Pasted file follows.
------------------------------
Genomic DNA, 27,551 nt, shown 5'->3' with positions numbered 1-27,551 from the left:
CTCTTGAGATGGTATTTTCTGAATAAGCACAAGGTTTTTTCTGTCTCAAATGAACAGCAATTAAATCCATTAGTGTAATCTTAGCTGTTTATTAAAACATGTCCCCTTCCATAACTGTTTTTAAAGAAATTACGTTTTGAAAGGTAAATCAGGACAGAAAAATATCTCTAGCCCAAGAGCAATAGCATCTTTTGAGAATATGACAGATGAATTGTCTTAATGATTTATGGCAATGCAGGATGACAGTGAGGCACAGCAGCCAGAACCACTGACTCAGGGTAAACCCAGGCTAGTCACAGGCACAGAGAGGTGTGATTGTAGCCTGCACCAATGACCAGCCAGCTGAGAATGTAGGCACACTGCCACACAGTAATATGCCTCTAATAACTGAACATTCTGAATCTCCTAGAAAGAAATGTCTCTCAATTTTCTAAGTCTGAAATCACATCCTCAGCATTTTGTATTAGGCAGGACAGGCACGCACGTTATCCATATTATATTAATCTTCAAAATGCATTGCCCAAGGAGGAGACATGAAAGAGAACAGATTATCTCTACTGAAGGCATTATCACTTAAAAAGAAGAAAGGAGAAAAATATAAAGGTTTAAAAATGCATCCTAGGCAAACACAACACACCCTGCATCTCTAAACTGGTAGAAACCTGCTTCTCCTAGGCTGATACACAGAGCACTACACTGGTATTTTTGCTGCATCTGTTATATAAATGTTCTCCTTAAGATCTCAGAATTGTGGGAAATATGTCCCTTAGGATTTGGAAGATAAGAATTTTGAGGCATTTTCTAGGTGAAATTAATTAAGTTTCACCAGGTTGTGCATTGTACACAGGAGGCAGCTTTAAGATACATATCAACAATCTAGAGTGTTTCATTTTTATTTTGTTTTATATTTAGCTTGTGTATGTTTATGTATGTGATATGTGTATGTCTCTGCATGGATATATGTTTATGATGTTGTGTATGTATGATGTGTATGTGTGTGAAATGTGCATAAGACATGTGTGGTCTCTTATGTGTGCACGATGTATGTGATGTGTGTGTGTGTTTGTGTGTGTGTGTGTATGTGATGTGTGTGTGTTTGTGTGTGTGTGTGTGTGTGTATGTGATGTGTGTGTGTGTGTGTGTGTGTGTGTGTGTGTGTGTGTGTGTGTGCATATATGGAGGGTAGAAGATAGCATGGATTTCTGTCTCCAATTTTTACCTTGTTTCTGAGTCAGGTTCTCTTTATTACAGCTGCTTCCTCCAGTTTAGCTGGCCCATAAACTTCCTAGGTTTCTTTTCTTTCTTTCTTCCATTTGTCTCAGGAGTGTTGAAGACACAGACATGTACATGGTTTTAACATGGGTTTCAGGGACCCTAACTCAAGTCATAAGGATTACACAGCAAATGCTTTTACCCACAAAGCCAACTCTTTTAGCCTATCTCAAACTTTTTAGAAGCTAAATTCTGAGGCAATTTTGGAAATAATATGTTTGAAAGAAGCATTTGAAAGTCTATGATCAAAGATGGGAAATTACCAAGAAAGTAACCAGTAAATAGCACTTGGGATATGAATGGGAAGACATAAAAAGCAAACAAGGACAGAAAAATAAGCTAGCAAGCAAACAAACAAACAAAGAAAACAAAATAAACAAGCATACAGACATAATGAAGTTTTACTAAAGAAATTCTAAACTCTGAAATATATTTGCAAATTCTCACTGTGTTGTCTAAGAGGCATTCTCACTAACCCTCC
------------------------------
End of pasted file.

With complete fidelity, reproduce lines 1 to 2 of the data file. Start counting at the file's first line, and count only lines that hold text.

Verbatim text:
Genomic DNA, 27,551 nt, shown 5'->3' with positions numbered 1-27,551 from the left:
CTCTTGAGATGGTATTTTCTGAATAAGCACAAGGTTTTTTCTGTCTCAAATGAACAGCAATTAAATCCATTAGTGTAATCTTAGCTGTTTATTAAAACATGTCCCCTTCCATAACTGTTTTTAAAGAAATTACGTTTTGAAAGGTAAATCAGGACAGAAAAATATCTCTAGCCCAAGAGCAATAGCATCTTTTGAGAATATGACAGATGAATTGTCTTAATGATTTATGGCAATGCAGGATGACAGTGAGGCACAGCAGCCAGAACCACTGACTCAGGGTAAACCCAGGCTAGTCACAGGCACAGAGAGGTGTGATTGTAGCCTGCACCAATGACCAGCCAGCTGAGAATGTAGGCACACTGCCACACAGTAATATGCCTCTAATAACTGAACATTCTGAATCTCCTAGAAAGAAATGTCTCTCAATTTTCTAAGTCTGAAATCACATCCTCAGCATTTTGTATTAGGCAGGACAGGCACGCACGTTATCCATATTATATTAATCTTCAAAATGCATTGCCCAAGGAGGAGACATGAAAGAGAACAGATTATCTCTACTGAAGGCATTATCACTTAAAAAGAAGAAAGGAGAAAAATATAAAGGTTTAAAAATGCATCCTAGGCAAACACAACACACCCTGCATCTCTAAACTGGTAGAAACCTGCTTCTCCTAGGCTGATACACAGAGCACTACACTGGTATTTTTGCTGCATCTGTTATATAAATGTTCTCCTTAAGATCTCAGAATTGTGGGAAATATGTCCCTTAGGATTTGGAAGATAAGAATTTTGAGGCATTTTCTAGGTGAAATTAATTAAGTTTCACCAGGTTGTGCATTGTACACAGGAGGCAGCTTTAAGATACATATCAACAATCTAGAGTGTTTCATTTTTATTTTGTTTTATATTTAGCTTGTGTATGTTTATGTATGTGATATGTGTATGTCTCTGCATGGATATATGTTTATGATGTTGTGTATGTATGATGTGTATGTGTGTGAAATGTGCATAAGACATGTGTGGTCTCTTATGTGTGCACGATGTATGTGATGTGTGTGTGTGTTTGTGTGTGTGTGTGTATGTGATGTGTGTGTGTTTGTGTGTGTGTGTGTGTGTGTATGTGATGTGTGTGTGTGTGTGTGTGTGTGTGTGTGTGTGTGTGTGTGTGTGCATATATGGAGGGTAGAAGATAGCATGGATTTCTGTCTCCAATTTTTACCTTGTTTCTGAGTCAGGTTCTCTTTATTACAGCTGCTTCCTCCAGTTTAGCTGGCCCATAAACTTCCTAGGTTTCTTTTCTTTCTTTCTTCCATTTGTCTCAGGAGTGTTGAAGACACAGACATGTACATGGTTTTAACATGGGTTTCAGGGACCCTAACTCAAGTCATAAGGATTACACAGCAAATGCTTTTACCCACAAAGCCAACTCTTTTAGCCTATCTCAAACTTTTTAGAAGCTAAATTCTGAGGCAATTTTGGAAATAATATGTTTGAAAGAAGCATTTGAAAGTCTATGATCAAAGATGGGAAATTACCAAGAAAGTAACCAGTAAATAGCACTTGGGATATGAATGGGAAGACATAAAAAGCAAACAAGGACAGAAAAATAAGCTAGCAAGCAAACAAACAAACAAAGAAAACAAAATAAACAAGCATACAGACATAATGAAGTTTTACTAAAGAAATTCTAAACTCTGAAATATATTTGCAAATTCTCACTGTGTTGTCTAAGAGGCATTCTCACTAACCCTCC